The Best Laid Plans

As each new month starts, I tend to take the first couple days to ponder the theme for that months post.

Sometimes I know exactly what it will be because of some epiphany I had or something that happened.

This was particularly the case when I was writing “Waking the Walker – a Mother’s quest to survive her Son’s zombie years – aka his teens.” When raising a teen, there is always something happening.

https://wakingthewalker.wordpress.com/twd-apocalyptic-parenting-tactics/

Other times I can spend half the month tossing ideas around, seeing what sticks, even struggling to make something out of nothing.

Which is kind of odd when this blog is about self-rediscovery. 

Am I so lost I don’t even have a clue which way to turn?

With this not just a new month, but a New Year and New Decade, I thought for sure I would venture down the road of aspirations, goal setting, intention and purpose.

Especially after I read my favorite astrologer, Melissa Stratton’s https://twitter.com/hevmelissa?lang=en column for January 2020. I felt the energy around this New Year didn’t feel like other years and Melissa’s column confirmed my gut was right.

After reading this I was pumped to shake off the overbooked, too much to do holidays and get back to some sense of normalcy

I was beyond ready to hit the ground running and get back to focusing on all I had already set in motion in 2019.  My long-term goals and aspirations for my future could once again become a priority. 

Not that I don’t love the holidays, but between work, home and the holidays, something had to give, and outside of getting my December post written, anything else related to writing as a business got put on hold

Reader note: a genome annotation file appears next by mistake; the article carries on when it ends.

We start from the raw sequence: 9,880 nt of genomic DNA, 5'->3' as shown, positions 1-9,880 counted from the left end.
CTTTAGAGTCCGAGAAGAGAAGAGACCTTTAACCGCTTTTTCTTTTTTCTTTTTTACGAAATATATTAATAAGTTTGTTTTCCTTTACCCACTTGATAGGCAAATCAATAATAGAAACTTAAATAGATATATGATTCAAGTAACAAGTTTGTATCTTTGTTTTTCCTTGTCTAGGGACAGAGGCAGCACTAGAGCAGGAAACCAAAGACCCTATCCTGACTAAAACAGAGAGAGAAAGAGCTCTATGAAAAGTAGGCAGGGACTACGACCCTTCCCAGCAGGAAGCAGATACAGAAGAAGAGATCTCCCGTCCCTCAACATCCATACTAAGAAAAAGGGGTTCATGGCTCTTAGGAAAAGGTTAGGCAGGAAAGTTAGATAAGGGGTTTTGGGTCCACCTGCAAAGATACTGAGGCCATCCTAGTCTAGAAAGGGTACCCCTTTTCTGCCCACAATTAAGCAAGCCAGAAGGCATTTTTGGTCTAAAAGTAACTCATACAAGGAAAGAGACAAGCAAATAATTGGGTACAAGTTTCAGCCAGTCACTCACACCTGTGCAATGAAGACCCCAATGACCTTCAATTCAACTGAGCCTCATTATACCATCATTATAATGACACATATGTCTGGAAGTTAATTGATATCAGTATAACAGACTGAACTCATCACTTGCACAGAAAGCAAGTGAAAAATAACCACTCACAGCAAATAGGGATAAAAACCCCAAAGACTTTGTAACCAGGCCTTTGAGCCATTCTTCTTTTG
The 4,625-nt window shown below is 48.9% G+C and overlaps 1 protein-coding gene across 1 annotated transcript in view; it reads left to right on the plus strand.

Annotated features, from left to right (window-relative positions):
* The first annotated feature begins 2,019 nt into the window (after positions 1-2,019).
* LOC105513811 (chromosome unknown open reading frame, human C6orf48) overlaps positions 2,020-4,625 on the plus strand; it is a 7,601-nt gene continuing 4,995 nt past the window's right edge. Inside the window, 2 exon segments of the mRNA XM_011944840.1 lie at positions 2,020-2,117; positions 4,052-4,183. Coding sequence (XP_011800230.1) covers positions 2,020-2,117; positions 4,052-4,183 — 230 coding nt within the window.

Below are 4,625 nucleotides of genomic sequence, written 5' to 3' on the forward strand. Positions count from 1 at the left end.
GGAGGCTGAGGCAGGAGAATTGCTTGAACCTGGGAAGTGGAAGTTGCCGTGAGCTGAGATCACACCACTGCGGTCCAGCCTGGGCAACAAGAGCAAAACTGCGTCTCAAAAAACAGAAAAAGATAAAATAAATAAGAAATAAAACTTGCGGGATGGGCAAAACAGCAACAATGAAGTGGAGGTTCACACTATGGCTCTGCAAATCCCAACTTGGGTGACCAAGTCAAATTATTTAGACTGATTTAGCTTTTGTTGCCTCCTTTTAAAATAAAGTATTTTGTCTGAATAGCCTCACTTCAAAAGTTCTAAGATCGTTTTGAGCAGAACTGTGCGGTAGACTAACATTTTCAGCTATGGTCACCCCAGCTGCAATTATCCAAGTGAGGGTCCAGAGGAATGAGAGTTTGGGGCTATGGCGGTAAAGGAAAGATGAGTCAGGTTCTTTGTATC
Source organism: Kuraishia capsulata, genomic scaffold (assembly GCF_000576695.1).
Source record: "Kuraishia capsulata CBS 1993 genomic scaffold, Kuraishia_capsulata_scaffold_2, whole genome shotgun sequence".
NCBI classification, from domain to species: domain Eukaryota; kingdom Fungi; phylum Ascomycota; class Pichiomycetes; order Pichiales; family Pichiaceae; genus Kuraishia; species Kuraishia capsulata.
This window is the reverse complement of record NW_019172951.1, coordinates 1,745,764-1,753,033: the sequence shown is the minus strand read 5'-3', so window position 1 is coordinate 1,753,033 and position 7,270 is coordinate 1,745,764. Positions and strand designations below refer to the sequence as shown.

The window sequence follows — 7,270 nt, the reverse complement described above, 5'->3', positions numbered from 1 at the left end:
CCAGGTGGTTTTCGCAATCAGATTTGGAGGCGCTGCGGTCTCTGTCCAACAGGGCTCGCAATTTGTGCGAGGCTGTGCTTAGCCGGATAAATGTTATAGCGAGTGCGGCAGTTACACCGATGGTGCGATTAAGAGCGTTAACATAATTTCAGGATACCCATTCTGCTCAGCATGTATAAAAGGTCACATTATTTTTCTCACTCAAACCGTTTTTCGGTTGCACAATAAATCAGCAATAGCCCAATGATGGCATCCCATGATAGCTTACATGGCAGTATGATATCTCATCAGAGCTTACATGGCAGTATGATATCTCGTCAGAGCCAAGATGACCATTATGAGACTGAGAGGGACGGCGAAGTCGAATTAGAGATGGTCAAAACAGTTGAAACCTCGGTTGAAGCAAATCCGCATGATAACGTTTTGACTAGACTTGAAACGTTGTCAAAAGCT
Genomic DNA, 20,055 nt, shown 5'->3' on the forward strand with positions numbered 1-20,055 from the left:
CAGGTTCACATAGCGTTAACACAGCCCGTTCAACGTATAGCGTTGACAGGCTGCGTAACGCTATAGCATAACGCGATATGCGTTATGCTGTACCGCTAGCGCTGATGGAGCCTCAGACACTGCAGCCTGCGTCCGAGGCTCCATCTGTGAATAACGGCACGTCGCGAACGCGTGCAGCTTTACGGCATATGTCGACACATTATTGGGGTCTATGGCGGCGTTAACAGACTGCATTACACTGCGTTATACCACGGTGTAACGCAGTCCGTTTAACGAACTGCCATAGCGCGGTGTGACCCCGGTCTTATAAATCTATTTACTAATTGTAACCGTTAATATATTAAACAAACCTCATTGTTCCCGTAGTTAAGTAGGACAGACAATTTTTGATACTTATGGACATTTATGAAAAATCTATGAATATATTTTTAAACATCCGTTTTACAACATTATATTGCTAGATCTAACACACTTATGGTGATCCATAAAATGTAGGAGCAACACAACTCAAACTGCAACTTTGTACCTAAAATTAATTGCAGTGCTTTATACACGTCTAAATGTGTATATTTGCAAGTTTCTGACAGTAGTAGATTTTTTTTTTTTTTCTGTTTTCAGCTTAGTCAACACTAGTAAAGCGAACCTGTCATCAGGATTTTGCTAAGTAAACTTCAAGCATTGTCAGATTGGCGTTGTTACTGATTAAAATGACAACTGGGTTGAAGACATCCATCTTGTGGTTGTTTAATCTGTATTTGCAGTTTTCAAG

I had to set boundaries for my own sanity and health. Especially with my Son home for a 5 week Winter Break.

So, as 2020 dawned, I busted out the blog business plan, and started to update it for 2020. With full-hearted enthusiasm I stepped backed into allowing my mind to focus on my personal journey, and on pinning down a clear intent for my future.

Yes, writing full-time is the central point, but having a clear purpose for this writing has still not been completely solidified. Without that, the vision for my future is still fairly hazy

I told myself 2020 would be the year I pinned that down, and formulated a clear and precise plan to make it happen.

That was until my focus was blindsided by a massive headache that sidelined me for a day, and left me dragging for days dealing with what I was told was a sinus infection. Not strep, the flu or a cold, but a simple sinus infection. 

In all my years I have never gotten a debilitating headache from anything. Headaches that made me sick and knocked me down for a few hours, yes, but nothing that warranted an injection that knocked me out for over 12 hours.